All indicators point to the same direction: It seems we will have Jim Prentice taking over as the new premier of Alberta within a matter of months.
This could be a make-or-break move for the PCs of Alberta who have been running the province non-stop for the last 43 years, as the latest polls show their popularity in serious decline, around 20 per cent as opposed 40 to 45 per cent of the Wildrose Alliance under the leadership of Danielle Smith.
There is some ambivalence in Mr. Prentice’s bid to become Alberta’s next head of government.
On the one hand, you have a politician who has voluntarily washed his hands off federal politics with a belief in the motto that “a politician’s career should not last longer than a decade,” but one who has ignored that same principle to return to provincial politics.
Was he really persuaded by the PC establishment to run for the position to save the party from complete collapse or is this the next step in a strategy to use Alberta as the springboard to challenge Stephen Harper in the next leadership race within the federal Conservative Party?
Another facet of the probable Prentice premiership to ponder about is his personal past and his professional record: He is said to be deeply involved in solving the problems of First Nations throughout his legal practice before becoming a politician and credited with the 2008 official apology by the Harper government to the Aboriginal population of the country for the decades-long abuse of their children under the residential school system. On the other hand, he had just been recently hired by Enbridge to lobby with the First Nations in BC and other affected Aboriginal communities to promote the Northern Gateway pipeline project, which is opposed by most of those communities.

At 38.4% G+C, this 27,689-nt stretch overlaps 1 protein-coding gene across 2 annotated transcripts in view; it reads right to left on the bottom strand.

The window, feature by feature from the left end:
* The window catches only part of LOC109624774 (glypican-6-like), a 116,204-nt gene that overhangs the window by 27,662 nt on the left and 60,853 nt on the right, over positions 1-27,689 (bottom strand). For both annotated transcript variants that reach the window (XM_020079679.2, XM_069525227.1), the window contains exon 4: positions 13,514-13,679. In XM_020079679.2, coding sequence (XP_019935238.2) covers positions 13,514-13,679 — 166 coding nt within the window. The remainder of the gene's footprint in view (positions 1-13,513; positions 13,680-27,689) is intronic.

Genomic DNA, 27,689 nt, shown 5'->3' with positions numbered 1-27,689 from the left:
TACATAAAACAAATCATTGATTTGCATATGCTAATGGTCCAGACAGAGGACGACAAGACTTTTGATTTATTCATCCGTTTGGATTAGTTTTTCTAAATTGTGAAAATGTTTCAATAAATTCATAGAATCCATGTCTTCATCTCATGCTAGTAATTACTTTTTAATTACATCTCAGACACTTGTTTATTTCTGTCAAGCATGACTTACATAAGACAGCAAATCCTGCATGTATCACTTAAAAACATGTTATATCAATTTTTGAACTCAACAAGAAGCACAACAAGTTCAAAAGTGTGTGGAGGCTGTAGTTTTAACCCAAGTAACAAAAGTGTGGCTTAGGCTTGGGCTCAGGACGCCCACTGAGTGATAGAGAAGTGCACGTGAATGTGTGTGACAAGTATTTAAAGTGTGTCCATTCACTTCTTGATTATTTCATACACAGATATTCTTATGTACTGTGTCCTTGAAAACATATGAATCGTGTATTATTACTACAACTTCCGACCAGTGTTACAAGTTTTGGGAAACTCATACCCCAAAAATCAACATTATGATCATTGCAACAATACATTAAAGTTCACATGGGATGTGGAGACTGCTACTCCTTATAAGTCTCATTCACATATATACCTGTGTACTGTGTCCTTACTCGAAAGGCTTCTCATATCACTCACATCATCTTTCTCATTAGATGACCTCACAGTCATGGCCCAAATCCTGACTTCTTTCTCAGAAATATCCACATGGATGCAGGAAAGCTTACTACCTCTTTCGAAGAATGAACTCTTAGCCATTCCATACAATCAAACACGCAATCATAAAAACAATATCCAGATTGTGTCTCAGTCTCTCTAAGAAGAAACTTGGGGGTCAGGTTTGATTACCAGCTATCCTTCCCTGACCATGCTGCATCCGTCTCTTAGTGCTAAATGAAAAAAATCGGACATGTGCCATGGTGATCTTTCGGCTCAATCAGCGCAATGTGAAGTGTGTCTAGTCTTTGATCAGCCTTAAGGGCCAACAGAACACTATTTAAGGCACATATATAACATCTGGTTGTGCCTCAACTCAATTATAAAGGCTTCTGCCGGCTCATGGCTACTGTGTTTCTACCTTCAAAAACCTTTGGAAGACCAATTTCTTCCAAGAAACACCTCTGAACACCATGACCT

Should we hope that he could generate a magical formula that might reconcile the seemingly irreconcilable positions of the two sides?
If he doesn’t have the ability to pull that rabbit out of the hat, what should we think about his new position: Is he giving up on his commitment to Enbridge or on his commitment to protecting the rights of the First Nations?
If he is giving up on Enbridge, does that bring up a question of credibility and consistency? Should that be taken as a possible sign that he might switch positions in the nick of time when a crisis strikes?
If he is giving up on his lifelong dedication to First Nations causes, what does this tell us about his loyalty and devotion to his principles?
But above all of these, there is one more fundamental question: Will Jim Prentice continue on the path of relying on easy oil and gas money instead of taking the bull by horns and try to restructure the province’s economy to put it on a balanced footing, and hopefully, try to support development of technologies that will inflict less damage on the environment while exploiting its resources? Or will he continue the practice of governing Alberta is if it is a company thriving on bitumen revenue?
Questions aside, one thing is certain: After the disastrous tenures of the last two PC premiers, given his experience in federal politics, Prentice will probably bring a sense of stability and consistency to the PC leadership and if he acts fast enough, he may save the party from complete collapse in the 2016 elections.
Whether Jim Prentice will live up to the expectations, only time will tell. Let’s hope that the time period during which he will put his skills to use will not be another waste.